While your back becomes increasingly vulnerable to strenuous movement, so much as a slightly incorrect lifting procedure can result in a herniated lumbar disc. This sends pain straight into your lower back and down the spinal nerve into your leg. 

A herniated disc can cause enough pain to stop you dead in your tracks, and it will take considerable time before the pain can be fully managed through physical therapy and painkillers. 

Sadly, COVID-19 seems to have brought about a higher number of cases where poor posture has caused herniated discs. As we’ve all spent so much time working at home over the last 18 months, improper posture when using a laptop (or reading documents and printouts) has created back issues for thousands of people. 

Part of the problem comes from finding new ways to sit, yet some of these positions (such as lying on your front) can force your lower back and hip to extend and bend backwards, going against the natural curve of the lower spine. 

This information is all well and good, but how can you prevent herniated discs and other health issues that come with poor posture? 

How You Can Combat Poor Posture: Walk Tall!  

Posture and Back Pain

Hold your head up high and walk with pride! No, seriously. Get that head up and walk tall. One of the best ways to ensure good posture is to look straight ahead and keep your head firmly balanced between your shoulders, and above your spine. 

Relax those shoulders and keep your spine straight. This keeps everything in line and prevents any build-up of stress in your muscles or joints. 

When walking, ensure that your foot lands on the heel and then rolls forward, before using this motion to push yourself onwards. This is the healthy way to walk, and keeps a gentle rotation of the spine in time with the gentle swing motion of the opposite arm. 

Support When Sitting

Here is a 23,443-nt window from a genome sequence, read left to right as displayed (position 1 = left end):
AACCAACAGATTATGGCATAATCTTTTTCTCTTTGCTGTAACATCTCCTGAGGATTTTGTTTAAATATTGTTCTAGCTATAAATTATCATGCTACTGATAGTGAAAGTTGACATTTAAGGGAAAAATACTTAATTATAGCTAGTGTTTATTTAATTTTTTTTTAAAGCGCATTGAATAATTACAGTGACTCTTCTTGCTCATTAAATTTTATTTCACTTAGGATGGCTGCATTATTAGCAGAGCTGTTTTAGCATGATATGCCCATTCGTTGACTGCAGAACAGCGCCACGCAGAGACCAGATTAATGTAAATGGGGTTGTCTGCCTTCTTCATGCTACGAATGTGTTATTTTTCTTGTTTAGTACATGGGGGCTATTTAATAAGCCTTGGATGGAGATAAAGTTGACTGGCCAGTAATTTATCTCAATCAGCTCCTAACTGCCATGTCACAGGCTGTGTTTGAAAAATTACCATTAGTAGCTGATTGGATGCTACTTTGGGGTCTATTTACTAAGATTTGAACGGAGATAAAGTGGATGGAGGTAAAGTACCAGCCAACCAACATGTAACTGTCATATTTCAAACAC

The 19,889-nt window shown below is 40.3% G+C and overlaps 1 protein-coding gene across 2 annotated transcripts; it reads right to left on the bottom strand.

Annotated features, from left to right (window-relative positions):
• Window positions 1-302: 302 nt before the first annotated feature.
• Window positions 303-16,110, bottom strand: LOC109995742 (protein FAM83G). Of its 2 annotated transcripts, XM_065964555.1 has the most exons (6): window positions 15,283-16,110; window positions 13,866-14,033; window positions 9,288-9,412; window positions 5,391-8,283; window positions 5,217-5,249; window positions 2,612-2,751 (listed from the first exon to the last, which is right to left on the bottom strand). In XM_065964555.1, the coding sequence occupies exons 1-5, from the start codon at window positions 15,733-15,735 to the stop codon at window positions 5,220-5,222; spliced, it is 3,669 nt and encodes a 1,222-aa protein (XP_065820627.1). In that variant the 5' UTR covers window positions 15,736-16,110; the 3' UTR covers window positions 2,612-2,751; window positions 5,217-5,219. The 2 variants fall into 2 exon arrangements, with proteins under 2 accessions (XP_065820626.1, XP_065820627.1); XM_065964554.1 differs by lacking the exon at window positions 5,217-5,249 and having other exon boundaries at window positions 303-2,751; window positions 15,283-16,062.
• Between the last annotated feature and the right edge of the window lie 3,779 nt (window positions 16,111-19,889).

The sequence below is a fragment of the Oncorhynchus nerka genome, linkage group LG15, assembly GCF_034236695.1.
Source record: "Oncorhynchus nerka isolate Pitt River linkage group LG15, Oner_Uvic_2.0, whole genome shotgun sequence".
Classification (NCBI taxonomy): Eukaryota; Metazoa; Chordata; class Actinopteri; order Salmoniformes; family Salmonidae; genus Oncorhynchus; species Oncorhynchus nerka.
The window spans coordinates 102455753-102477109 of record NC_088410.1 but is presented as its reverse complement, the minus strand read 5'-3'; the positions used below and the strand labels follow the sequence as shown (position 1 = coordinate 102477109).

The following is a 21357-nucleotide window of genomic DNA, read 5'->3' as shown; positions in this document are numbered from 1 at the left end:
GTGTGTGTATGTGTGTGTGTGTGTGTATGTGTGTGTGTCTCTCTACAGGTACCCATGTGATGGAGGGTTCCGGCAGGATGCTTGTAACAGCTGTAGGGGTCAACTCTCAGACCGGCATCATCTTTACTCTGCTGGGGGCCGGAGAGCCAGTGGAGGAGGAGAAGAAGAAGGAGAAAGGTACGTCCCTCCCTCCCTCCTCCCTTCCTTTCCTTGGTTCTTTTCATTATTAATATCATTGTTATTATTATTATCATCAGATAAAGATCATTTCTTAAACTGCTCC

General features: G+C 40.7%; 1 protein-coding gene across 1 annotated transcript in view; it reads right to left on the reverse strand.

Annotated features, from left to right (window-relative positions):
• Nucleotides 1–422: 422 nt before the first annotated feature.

We all find ourselves hunching over a desk at some point, but there is a way to combat this problem and save your posture. When sitting at your workstation, try to keep your back hard against the chair’s backrest. 

At the same time, keep your head directly above your spine – just as we’ve advised when you are walking (see above) – and your shoulders relaxed. 

Don’t sit with your legs together. You should keep your legs slightly apart (roughly hip-distance apart), and use a footrest to slightly elevate your feet off the floor. 

We would also recommend placing some support at the base of your back. If you can’t afford a fancy backrest, use a pillow (or even a rolled-up towel or t-shirt) to give your lower back some support. 

Also, get up and stretch every so often to take the pressure off your spine and discs. You don’t want that dreaded hernia! 

If your office chair feels uncomfortable, chances are it’s adding to the pressure in your back. Don’t put up with a chair that doesn’t support the curve of your spine, or give you a chance to correct your posture. Buy yourself a supportive office chair, it will make a huge difference! 

Support When Lifting 

Support When Lifting

We can all get lazy when lifting heavy objects. Sometimes, we simply don’t think and go about heavy lifting with no regard for the correct (and safe) procedure. 

To lift something heavy off the floor, you are meant to squat down and use your knees to bear the weight – keeping your back straight as you do so. But it’s not over yet. You should hold the item close to your chest while straightening your knees and standing up straight. 

When we rush this procedure, it’s easy to craft an improper posture and cause damage to your lower back. Take your time with heavy lifting. You won’t think cutting corners is worth it while laying flat out on the floor and counting the hours until your next dose of painkillers. 

Don’t think that you can take liberties with lifting smaller items, either! One wrong twist or overstretching of the muscles and you’ll create more back pain than you can tolerate. 

To lift lighter items, we’d suggest the “Golfer’s Lift”. Try to support yourself with one hand against a solid object (such as a counter, table etc.), and bend down at your hip while keeping your back straight. Keep a counterbalance by placing one leg backwards, to counteract the leg you place forward. Use your other hand to lift the item. 

What To Remember

The Relationship Between Posture And Back Pain

Our bodies are not designed for long spells of sitting, and your ligaments, muscles, and spine require a well-supported environment to remain ergonomically stable. 

How do you go about this? You guessed it – posture! 

If fixing your posture does not bring back pain relief, or if the pain continues to get worse, then we would advise that you get in contact with your doctor.

Alternatively, you can get in touch with us through our contact page.